35 of 39 people found the following review helpful
- Published on Amazon.com
Shakespeare immortalized the fictional lovers Romeo and Juliet, but for historic doomed lovers, readers have always gone to the story of Heloise and Abelard. The letters between them, written in twelfth century France, are flirtatious, intellectual, dramatic, tragic, and erotic. The world for centuries has been fascinated by the eight letters exchanged by them when they were forced to be apart, but then a few years ago emerged a cache of letters they sent each other while they were also having passionate physical and intellectual exchanges. James Burge has drawn upon the letters old and new to produce _Heloise & Abelard: A New Biography: (HarperSanFrancisco) which is a genial guide to the classic story, a thoughtful and affecting work that explains the times, religion, and politics of a vastly different age. No American reader, however, will come away without thinking about the current influence of conservative or restrictive religious ideals, or of the continued desire of those in power to impose moral values.
In 1115 Abelard was 36 years old, a teacher of logic and master of the Cathedral School at Notre Dame in Paris. Heloise was fifteen years younger when they met. She was the niece of a local Parisian canon named Fulbert, and she came to the attention of Abelard because of her learning and her desire to learn. She became Abelard's pupil, and then his mistress. Even though they spent a lot of time in personal tutorials, they wrote letters to each other. Abelard wrote, "Our desires left no stage of lovemaking untried, and if love could devise something new we welcomed it." Heloise was consumed as well; this couple enjoyed their intellectual exchanges, enjoyed romance, but they really enjoyed sex. At least one time they made love in the refectory of a church. Years later, looking back on the torrid year and a half of their affair, Heloise wrote even as an abbess, "The lovers' pleasures that we enjoyed together were so sweet to me that they can never displease me." When Fulbert found out about the affair, he threw Abelard out, and when Heloise became pregnant, he forced them to get married. It would seem that Fulbert would have been satisfied with the outcome he had engineered, but he was still enraged at the loss of his family's honor, and perhaps at the loss of Heloise as well. He sent his henchmen out to Abelard's house one night, and they castrated him. Abelard became a monk and made Heloise become a nun.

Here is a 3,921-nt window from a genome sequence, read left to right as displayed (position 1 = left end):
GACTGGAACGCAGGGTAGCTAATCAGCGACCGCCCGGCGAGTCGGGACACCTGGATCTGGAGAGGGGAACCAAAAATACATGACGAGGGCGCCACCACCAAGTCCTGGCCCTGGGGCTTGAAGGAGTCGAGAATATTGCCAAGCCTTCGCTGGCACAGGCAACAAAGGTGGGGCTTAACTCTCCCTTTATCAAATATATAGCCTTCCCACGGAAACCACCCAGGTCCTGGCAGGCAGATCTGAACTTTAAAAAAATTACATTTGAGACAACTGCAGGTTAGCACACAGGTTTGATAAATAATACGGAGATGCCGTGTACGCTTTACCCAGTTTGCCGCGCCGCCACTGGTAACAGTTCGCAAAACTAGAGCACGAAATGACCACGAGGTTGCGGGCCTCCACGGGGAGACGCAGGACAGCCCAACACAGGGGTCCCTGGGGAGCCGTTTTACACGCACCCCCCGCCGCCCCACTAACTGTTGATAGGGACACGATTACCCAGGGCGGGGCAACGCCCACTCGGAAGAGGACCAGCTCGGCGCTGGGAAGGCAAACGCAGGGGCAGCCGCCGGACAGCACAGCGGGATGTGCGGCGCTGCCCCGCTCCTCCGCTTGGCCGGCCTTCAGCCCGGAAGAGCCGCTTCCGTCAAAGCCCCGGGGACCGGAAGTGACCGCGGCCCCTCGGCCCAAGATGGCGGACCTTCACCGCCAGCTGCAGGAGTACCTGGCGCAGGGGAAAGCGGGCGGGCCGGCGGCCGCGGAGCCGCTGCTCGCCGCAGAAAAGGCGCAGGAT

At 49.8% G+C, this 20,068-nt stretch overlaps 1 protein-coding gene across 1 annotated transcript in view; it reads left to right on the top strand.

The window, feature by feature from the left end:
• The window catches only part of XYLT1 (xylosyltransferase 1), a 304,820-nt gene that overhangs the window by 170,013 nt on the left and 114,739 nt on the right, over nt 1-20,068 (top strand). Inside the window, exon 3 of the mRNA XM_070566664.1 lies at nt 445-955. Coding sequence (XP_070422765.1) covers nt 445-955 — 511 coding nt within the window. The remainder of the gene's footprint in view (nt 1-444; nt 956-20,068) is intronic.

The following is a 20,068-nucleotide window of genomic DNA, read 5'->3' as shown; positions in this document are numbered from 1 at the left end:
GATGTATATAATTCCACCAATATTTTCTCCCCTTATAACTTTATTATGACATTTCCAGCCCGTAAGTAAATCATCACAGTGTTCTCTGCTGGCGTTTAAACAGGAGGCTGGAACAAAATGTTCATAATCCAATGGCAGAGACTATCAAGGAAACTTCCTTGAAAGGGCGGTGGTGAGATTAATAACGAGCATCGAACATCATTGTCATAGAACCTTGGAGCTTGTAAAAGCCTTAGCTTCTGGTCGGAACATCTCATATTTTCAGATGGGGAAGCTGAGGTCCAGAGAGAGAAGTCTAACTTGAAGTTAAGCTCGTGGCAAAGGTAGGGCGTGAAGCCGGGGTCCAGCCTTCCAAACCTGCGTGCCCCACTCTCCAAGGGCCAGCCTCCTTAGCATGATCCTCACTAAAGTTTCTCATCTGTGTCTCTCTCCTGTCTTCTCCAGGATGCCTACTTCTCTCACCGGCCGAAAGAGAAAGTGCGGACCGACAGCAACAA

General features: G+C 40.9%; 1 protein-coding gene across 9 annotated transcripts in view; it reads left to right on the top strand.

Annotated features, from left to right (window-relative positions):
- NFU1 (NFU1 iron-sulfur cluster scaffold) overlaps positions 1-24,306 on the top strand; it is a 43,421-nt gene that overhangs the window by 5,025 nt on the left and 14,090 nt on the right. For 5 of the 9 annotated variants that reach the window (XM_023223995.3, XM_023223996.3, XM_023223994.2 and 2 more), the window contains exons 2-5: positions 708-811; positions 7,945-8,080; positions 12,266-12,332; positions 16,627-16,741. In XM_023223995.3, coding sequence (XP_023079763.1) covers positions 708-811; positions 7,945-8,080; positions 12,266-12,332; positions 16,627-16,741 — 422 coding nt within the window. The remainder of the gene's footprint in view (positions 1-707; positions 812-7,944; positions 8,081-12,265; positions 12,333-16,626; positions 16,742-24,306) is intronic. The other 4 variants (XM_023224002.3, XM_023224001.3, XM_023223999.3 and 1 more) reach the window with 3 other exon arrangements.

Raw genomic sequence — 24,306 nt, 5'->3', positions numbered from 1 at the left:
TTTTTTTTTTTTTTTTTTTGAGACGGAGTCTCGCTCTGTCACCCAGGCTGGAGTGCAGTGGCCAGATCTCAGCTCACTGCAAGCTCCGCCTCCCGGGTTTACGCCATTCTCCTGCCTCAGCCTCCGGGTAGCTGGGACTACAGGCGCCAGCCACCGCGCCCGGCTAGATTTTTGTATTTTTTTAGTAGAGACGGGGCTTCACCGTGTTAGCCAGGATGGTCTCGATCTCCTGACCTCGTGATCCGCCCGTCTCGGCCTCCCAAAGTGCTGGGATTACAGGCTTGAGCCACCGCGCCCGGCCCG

He preceded her in death, when his body was taken back to the crypt of the little church of Heloise's abbey, and she was eventually buried there as well. The Paraclete did not survive the French Revolution, but the lovers' remains were brought back to Paris and became initial celebrity occupants of the newly formed Pére Lachaise cemetery. It may be that the graves of Oscar Wilde and Jim Morrison get more visits there now, but the Gothic Revival monument of Abelard and Heloise does not lack for flowers brought by those captivated by a romantic and frankly sexual story. Burge has been careful to set quotations from the letters in the circumstances of their times. There are, sadly, huge gaps in the story, years we do not know about and thoughts that even these prolific pen-pals kept to themselves; Burge has always indicated when he is making suppositions. He is particularly strong on church history and thought, especially contrasted with the words of Heloise who joined a religious to a sexual rapture. There can be no doubt that these two were serious thinkers and soundly Christian, but theirs was a strikingly modern faith that could accommodate desire and eroticism.
4 of 4 people found the following review helpful
- Published on Amazon.com